WHAT YOU NEED
• Glass tile
• SimpleMat Tile-setting mat
• Premixed grout
• 2-inch painter's tape
• Wet saw with glass tile-cutting blade
• Grout float
• Water bucket
• Tape measure/yardstick
• Utility knife
• Safety glasses
• Drop cloths or brown paper
• Clean rags or towels
Melody Goodwin has bought the glass tile to update her kitchen backsplash.
Now she just needs to know what to do with it.
So the Cleveland, Tenn., resident came to a "do-it-herself" workshop at the East Brainerd Home Depot, where she got a hands-on lesson in tile installation from Home Depot sales associate Charles Murphy.
Glass tile has become the must-have kitchen update since its introduction about two years ago. Murphy says as soon as the glittering mosaics hit the market, homeowners began asking how to install it. And there are plenty of folks who are willing to expend a little elbow grease to save a lot of money.
"There's just a whole DIY crowd out there -- where there's a project, you've got your do-it-yourselfers," he explains.
For her part, Goodwin says she and her husband "like to do things ourselves."
"He's more handy than I am, he can build anything he wants to do," she says. "We're going to put the glass tile behind the stove in a backsplash; I figured it would clean up easier."
In addition, "the glass adds shine to her kitchen, adds some light," says Jennifer Wilson, Goodwin's daughter who lives in Chattanooga and talked her mom into driving down from Bradley County to attend the class with her.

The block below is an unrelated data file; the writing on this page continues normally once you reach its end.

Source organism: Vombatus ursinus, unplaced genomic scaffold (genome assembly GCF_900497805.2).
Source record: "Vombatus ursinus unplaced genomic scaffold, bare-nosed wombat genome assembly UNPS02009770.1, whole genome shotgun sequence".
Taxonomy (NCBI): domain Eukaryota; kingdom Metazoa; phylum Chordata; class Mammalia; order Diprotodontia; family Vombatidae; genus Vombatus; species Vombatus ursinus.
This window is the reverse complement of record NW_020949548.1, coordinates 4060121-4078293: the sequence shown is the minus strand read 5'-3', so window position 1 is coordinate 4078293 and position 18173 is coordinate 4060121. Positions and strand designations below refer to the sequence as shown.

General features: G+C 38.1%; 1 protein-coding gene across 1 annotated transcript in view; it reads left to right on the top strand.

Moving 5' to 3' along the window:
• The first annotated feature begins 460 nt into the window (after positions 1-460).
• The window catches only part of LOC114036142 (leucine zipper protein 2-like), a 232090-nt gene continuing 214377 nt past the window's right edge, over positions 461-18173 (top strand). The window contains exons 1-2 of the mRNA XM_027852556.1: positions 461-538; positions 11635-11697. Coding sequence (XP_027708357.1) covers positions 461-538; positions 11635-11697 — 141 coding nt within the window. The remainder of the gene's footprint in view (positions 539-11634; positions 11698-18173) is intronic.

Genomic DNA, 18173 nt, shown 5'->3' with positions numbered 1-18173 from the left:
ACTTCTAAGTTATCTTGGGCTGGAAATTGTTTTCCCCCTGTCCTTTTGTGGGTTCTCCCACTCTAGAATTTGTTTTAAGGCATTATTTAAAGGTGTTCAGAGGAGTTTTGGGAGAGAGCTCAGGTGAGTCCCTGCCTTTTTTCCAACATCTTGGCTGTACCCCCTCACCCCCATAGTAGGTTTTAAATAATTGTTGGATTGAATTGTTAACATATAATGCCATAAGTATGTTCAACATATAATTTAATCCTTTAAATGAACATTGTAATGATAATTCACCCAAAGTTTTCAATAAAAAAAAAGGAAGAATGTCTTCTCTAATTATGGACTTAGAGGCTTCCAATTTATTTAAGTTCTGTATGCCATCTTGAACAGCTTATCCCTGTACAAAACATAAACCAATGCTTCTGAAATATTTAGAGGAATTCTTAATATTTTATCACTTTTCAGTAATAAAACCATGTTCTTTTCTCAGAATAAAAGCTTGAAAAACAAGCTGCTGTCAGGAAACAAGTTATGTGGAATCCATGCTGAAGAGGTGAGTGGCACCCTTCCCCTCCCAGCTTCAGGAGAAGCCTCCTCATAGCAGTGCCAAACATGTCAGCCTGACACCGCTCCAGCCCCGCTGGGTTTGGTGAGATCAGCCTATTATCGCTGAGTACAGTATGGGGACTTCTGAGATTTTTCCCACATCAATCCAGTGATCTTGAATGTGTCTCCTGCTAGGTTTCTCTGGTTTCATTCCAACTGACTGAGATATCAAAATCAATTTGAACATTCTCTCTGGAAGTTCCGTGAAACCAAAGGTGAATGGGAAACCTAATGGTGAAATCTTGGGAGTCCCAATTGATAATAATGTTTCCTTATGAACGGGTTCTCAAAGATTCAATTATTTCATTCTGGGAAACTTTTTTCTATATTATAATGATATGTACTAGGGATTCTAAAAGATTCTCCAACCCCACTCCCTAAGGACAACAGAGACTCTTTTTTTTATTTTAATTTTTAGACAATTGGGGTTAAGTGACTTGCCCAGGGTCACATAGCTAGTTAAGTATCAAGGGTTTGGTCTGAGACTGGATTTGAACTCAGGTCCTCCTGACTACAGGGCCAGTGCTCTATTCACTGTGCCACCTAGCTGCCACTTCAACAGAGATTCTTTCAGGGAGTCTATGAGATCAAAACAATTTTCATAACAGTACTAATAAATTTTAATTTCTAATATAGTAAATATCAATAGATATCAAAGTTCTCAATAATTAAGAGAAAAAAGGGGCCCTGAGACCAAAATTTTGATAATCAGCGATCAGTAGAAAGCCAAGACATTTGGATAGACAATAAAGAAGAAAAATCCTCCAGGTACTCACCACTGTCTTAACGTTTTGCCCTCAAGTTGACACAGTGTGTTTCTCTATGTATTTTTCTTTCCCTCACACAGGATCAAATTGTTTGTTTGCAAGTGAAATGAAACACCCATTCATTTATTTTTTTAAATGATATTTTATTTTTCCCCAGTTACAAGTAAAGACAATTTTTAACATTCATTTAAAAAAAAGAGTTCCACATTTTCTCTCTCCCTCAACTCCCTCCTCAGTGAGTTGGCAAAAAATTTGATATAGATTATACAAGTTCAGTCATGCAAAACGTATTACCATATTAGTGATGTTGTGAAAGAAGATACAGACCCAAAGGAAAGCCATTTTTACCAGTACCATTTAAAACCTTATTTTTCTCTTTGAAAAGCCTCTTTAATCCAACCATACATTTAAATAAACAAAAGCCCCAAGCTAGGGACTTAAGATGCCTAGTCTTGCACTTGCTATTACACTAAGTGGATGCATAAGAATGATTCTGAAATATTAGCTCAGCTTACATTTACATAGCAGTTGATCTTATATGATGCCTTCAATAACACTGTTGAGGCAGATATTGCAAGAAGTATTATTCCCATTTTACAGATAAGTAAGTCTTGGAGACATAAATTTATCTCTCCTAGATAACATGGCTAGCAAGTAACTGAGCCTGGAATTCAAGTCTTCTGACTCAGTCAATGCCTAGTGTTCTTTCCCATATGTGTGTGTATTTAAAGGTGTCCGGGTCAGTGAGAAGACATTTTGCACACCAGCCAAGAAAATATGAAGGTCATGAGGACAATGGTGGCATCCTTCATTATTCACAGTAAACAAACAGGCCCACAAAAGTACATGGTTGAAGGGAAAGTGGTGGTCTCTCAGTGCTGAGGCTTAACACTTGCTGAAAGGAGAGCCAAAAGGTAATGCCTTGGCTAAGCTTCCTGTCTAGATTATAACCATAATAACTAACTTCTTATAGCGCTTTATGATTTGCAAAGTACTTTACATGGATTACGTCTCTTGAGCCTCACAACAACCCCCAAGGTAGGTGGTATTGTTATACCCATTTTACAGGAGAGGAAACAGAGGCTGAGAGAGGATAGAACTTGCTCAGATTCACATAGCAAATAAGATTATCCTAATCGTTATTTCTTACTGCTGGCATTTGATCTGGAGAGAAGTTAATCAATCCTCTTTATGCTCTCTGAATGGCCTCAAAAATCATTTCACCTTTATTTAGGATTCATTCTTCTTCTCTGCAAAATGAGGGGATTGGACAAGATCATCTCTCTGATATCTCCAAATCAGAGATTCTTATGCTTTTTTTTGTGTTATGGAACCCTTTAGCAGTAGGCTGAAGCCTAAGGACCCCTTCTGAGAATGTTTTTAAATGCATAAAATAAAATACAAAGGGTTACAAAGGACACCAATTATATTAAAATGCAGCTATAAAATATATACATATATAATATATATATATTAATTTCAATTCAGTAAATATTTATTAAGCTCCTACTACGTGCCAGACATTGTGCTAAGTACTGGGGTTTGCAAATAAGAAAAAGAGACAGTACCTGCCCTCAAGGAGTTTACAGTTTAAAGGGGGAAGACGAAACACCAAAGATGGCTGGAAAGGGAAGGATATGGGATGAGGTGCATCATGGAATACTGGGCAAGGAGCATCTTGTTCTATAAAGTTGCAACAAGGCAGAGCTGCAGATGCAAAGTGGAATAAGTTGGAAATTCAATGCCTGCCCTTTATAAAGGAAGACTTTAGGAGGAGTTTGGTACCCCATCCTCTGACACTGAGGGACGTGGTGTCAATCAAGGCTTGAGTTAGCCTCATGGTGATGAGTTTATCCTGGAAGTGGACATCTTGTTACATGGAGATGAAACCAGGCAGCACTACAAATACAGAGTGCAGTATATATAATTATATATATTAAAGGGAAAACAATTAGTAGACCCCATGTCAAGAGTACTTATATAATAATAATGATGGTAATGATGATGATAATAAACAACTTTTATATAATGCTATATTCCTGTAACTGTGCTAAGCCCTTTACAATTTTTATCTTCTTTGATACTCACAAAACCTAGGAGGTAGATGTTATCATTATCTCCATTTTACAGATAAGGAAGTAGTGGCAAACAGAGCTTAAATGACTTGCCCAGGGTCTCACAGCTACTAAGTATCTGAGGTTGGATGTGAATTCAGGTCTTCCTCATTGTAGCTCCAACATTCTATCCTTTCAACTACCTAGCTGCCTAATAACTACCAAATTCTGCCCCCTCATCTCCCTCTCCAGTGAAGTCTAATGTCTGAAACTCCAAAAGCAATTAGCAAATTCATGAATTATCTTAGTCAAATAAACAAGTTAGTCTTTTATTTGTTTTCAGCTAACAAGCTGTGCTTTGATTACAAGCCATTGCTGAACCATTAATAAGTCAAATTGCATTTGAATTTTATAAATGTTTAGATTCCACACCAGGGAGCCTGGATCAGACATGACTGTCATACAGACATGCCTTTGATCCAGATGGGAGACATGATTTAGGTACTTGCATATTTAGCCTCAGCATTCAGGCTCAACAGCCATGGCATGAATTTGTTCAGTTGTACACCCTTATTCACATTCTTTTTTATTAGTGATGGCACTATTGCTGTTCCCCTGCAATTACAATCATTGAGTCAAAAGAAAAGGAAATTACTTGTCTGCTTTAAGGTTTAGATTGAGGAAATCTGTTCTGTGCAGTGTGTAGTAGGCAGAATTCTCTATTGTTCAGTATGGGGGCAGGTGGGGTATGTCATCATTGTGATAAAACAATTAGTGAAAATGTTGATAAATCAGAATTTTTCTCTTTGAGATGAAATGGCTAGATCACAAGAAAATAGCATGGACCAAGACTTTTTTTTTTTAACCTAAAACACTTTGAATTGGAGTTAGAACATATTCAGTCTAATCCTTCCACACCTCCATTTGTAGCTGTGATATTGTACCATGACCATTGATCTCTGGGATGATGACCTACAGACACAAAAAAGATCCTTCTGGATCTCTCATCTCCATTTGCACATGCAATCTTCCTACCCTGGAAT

Murphy showed participants how to set tile two ways: using either Mastic or the new, double-sided adhesive SimpleMat. Mastic is the traditional adhesive mixture spread on with a trowel to adhere tiles to a surface. It must set up overnight before grouting. SimpleMat is faster -- no overnight wait to dry -- and easier -- just peel the adhesive backing to apply mat to wall, peel the front film to adhere tile to mat.
But SimpleMat does have its limitations. It isn't strong enough to hold tiles larger than 6 inches, Murphy says. Although glass tile can come in 12-inch squares, these large tiles are comprised of many 1- or 2-inch pieces, keeping it light enough to stick to SimpleMat.
Nor can SimpleMat correct imperfections on the area to be tiled. If the drywall has dings or dents, Mastic will be needed to fill in then smooth over the imperfections before placing the tile, Murphy explains.
Here are Murphy's instructions for using SimpleMat to build a tile backsplash.
WORK AREA PREP
• Cover the countertops, floors and nearby appliances with heavy craft paper or dropcloths.
• Shut off power to electrical outlets/light switches and remove the cover plates.
• Make sure drywall is clean and level. Remove any existing wallpaper. Rough up painted walls using 80-grit sandpaper, but don't sand through the paint. Wipe away dust with damp rag and make sure surface is dry before applying mat.
• Before tackling the big project, test a small area with SimpleMat to ensure it will adhere properly to the wall.
• If at any point, you encounter a problem, or have one of those "Is that supposed to look like that?" moments, go to homedepot.com and check the how-to page.
• Place SimpleMat in position and mark proposed cuts. Cut mat with scissors or utility knife. If you use a utility knife, you will not have to stop and clean off adhesive, as you will with scissors.
• Peel the backing cover from the mat. DO NOT remove the film on the front of the mat. Apply mat to wall, making sure it is smooth with no air bubbles or creases. Use a grout float to smooth the mat to avoid creases and bubbles.
• Place all mat needed, cutting around areas for outlets and light switches.
SETTING THE TILES
• Make sure back of tile is clean, wiping off any dust or pieces of plastic covering as needed.